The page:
The heat of the sun this week declared the arrival of Spring. The seasons remind us that change is a constant part of life. Yet we seem innately wary of change. Occasionally we like it, but often we fight it. The world around us changes, our minds and bodies change, and it is outside of our control. God set the earth on an orbit around the sun that dictates our seasons, while at the same time, He set the earth to rotate giving us day and night. The sun rises and sets, and each day is full of change as it runs its course through the sky. The sun, as it marks time, becomes a symbol of change.
It was A.W. Tozer, in his book The Knowledge of the Holy, who first helped me understand that God is outside of time. In my mind, this is the key to understanding His immutability, because the changes that define human life are all connected with time. When Scripture tells us in Hebrews 13:8 that “Jesus Christ is the same yesterday and today and forever,” it is because He is God. God is not subject to our human time frames at all; He just IS. It is the name He gave to answer Moses from the burning bush: I AM. When James 1:17 states that with God, “there is no variation or shadow due to change,” it captures this same idea of God not being subject to the changes of time. Shadows change constantly, and before there were watches and clocks, there were sundials, using shadows to tell the time of day. But our God is fixed. It is easy to think that we understand this, but as much as we resist change, our brains seem trained to expect it. Isn’t this one of the reasons it is difficult to trust God? He is faithful, but we can’t help but wonder if something has changed since the last time He came through for us.
Then Moses said to God, “If I come to the people of Israel and say to them, ‘The God of your fathers has sent me to you,’ and they ask me, ‘What is his name?’ what shall I say to them?” God said to Moses, “I AM WHO I AM.” And he said, “Say this to the people of Israel, ‘I AM has sent me to you.’”
Even Moses, whom the LORD spoke to face-to-face, had times of doubt. The Israelites were constantly questioning Moses as to why he had brought them out of Egypt and into the wilderness to die. Moses, in turn, went to God and questioned Him about why He had given him that people to look after. The people cried and complained to Moses, and Moses took it to God. When I read Numbers 11, recently, I noticed something that I hadn’t caught on prior readings. When the people complained about not having meat, and Moses took that complaint to God, Moses actually questioned God’s ability to provide meat for so many people. He actually reminded God exactly how many people there were, and suggested that they could not possibly slaughter enough animals to have enough meat for everyone. God’s response to Moses was, “Is the LORD’s hand shortened?” The way this was asked makes me think that God’s real question was, “Have I changed?” It is the word shortened which infers a change from how it was before. Had His power changed since all the other mighty works were done? It was a rhetorical question that we can learn from along with Moses. Moses, who had not only seen, but participated in, God’s demonstration of power with the plagues in Egypt and the parting of the Red Sea, questioned whether God could provide enough meat for six hundred thousand people. Moses, who had boldly asked God to show Himself to him, and God did, spoke to God as though he was not sure of His power.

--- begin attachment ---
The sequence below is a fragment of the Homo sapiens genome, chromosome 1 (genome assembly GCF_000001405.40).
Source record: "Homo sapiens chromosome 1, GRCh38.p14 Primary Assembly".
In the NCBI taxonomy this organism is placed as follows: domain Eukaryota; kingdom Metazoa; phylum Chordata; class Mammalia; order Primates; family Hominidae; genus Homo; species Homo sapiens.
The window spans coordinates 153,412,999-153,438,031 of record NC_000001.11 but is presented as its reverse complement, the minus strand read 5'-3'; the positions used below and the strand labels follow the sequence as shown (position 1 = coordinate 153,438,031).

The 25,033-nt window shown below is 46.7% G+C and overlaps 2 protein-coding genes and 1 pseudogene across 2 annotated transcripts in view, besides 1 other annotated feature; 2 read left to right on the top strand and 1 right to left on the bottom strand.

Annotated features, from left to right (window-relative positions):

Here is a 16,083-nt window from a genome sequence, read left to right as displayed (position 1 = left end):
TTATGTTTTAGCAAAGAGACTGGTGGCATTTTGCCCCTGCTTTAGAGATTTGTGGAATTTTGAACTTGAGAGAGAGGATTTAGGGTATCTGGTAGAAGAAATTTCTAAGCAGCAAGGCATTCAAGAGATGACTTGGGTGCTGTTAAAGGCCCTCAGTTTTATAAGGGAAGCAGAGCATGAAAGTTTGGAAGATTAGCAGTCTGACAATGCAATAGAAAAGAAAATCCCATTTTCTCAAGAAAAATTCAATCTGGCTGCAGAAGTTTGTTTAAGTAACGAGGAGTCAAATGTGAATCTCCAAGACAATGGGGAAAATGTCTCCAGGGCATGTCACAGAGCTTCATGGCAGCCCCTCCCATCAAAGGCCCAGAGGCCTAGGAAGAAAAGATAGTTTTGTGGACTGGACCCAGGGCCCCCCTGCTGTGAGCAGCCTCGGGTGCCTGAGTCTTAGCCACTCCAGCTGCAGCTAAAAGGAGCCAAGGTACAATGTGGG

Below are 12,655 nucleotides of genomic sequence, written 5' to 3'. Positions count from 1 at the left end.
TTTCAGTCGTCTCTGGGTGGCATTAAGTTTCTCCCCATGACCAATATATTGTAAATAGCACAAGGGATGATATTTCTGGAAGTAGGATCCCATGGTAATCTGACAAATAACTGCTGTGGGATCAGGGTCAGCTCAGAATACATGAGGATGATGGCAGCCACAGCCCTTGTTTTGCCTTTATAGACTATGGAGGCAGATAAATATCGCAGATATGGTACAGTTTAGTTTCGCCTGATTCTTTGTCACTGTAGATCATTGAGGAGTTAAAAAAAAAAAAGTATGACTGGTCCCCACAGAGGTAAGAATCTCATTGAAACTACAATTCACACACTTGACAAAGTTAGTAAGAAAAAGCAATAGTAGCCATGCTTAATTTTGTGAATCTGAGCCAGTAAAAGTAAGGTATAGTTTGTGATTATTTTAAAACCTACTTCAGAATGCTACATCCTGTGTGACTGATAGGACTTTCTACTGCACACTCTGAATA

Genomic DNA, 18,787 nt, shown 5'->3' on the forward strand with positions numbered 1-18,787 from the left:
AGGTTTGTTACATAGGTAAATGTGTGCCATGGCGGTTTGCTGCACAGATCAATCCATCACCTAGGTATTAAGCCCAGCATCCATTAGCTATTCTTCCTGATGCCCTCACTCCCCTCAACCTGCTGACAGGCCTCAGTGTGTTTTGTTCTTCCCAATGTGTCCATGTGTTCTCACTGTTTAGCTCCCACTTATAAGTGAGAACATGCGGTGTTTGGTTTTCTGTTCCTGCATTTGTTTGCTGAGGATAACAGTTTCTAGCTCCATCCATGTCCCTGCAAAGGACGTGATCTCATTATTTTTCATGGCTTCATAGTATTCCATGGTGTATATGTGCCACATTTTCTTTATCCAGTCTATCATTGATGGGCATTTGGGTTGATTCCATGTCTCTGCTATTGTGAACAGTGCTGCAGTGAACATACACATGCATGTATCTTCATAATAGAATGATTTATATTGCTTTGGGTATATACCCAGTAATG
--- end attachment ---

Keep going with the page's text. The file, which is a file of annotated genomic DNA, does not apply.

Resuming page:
Of old you laid the foundation of the earth,
and the heavens are the work of your hands.
They will perish, but you will remain;
they will all wear out like a garment.
You will change them like a robe, and they will pass away,
but you are the same, and your years have no end.
There are a lot of parallels between Moses in that situation and Jesus’ disciples, who on a couple of occasions had before them a mere hundredth the number of hungry people Moses did. Like Moses, the disciples questioned Jesus’ ability to provide, even though they had seen His miracles before. Too often, I am just like them. I don’t just put limits on God, but I forget who He is and what He has already done. If I could keep His past faithfulness in focus, and teach myself to comprehend that which is unchangeable, perhaps I wouldn’t question Him in this way.
I think that we resist change, when possible, because there is so much change around us that is out of our control. Trying to control what we can usually means that we keep our minds and hearts stubborn. But God wants to transform us, so we need to be open to the changes that He desires in us. He also uses changes in our circumstances to grow and mature us. We need to ask ourselves what He wants us to learn, rather than reflexively fighting change. We have a Rock to keep us steady. When everything around us changes, He is the same. We don’t need to fear change because we belong to the Unchangeable One.